(This is the third installment of the The Wasteful American series. To read the others, click here and here)

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In America, it is a relatively common bit of trivia that producing a penny costs more than one cent (its street value).[1] Someday, we will likely follow Canada’s syrupy example and make coins out of iron-based metal blends so that their value at the checkout counter always exceeds their value when they are melted down (illegally) for the amusement of middle schoolers or the profit of bored, pyromanic cartel heads.

But really, why make Mounties of ourselves with such a switch? Wouldn’t integer-increment paper (dollars) and plastic (debit and credit cards) be more efficient than including change in our monetary system? What would we gain by getting rid of change in circulation? More importantly, how might this “change” to our currency system provide a way to bolster the value of the weak and stumbling U.S. dollar at home and abroad?

Research question: Can we end the current global recession by getting rid of our loose change?

First we must determine how much change we’re talking about. If coins were deemed worthless for common use by law, and Americans were given a deadline by which they could redeem them at FDIC-insured banks for cash (under $1 being altogether worthless), this expense would be minimal. It would be somewhat counter-balanced by the extra bank teller hours and other necessary labor stimulating the economy, as well as the significant incentive for folks to dig change out of sofas and cars, reintroducing otherwise “lost” money into the economy. Assuming there are roughly 300 million Americans, with a labor force of approximately 153 million, if every American (roughly 300 million of us) found $5.50 in change behind the loveseat and redeemed the metal coins for one paper $5 bill, then 300 million people times $5 would mean $1,500 million reintroduced into the economy. If only Americans in the labor force (153 million[2] capitalist cogs) found and redeemed this change, then 153 million times $5 would still be $765 million reintroduced into the economy with no creditor or individual taking a loss. (If you had $5.50 behind your loveseat and could only redeem it for $5, you haven’t really lost $.50 because the whole $5.50 was lost to you to begin with.) Thus we can estimate a national gain of m for moolah (or circulating money) where $765 million ≤ m ≤ $1500 million.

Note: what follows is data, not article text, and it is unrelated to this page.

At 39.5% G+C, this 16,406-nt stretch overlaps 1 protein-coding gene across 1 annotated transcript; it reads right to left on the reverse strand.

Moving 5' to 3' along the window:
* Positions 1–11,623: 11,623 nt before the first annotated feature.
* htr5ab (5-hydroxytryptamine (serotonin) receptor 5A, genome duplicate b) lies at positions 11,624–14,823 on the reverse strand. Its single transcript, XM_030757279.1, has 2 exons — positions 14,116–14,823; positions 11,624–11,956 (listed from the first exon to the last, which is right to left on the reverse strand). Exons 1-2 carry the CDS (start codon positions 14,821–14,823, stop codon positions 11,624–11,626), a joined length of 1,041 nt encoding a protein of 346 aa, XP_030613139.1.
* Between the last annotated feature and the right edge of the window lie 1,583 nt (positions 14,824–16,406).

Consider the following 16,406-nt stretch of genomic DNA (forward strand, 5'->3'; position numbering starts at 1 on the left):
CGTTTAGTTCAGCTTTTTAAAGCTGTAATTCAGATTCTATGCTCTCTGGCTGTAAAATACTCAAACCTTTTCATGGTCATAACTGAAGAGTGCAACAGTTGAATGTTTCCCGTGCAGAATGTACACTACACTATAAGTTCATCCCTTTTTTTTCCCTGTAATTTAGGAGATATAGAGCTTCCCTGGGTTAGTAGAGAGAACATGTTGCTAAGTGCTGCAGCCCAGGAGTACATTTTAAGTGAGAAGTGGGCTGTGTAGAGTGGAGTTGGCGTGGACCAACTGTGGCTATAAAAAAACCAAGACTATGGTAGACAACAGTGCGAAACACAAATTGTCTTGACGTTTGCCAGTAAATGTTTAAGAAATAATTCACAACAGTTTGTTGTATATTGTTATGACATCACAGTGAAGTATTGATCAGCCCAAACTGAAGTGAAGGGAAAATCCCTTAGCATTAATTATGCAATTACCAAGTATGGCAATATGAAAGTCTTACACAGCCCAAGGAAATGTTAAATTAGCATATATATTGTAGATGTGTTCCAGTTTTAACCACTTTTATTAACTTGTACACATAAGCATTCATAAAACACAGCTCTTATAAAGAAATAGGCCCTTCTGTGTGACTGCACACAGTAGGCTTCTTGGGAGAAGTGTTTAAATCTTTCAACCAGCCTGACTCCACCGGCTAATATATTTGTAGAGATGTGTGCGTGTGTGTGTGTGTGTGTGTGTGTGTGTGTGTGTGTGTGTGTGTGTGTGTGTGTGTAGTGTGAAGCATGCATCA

Melting down

Heavy metals are a limited and diminishing resource.[3] When the rate of diminishing for such resources increases, or when for a conglomeration of related reasons, the market prices for such resources increases, and the resources are important enough to everyday life, global economic downturn tends to result. Like oil, heavy metals are integral to numerous micro- and macro-economies, with starring roles in the technologies that make farm equipment and government mainframes run. Also like oil, their prices have multiplied over the past several years.[4]

Pennies, for example, are 97.5 percent zinc and 2.5 percent copper.[5] Zinc is a conductive filler in plastics, and copper’s mouth-watering-and-electrocuting conductivity makes it indispensable in electronic industries from music recording to telecommunications. Worldwide shortages of silver already caused the U.S. to remove the silver that used to largely compose our other coinage, and replace it with cupronickel: an alloy of copper, nickel (a notorious skin irritant), and smaller traces of cheaper metals like iron and manganese.[6] Thus today’s dimes, quarters, and nickels (the other, silver-colored U.S. coins) aren’t good as gold. They’re heavy, easy to lose, cheapened, inconvenient mixes of metals we could be using for other things.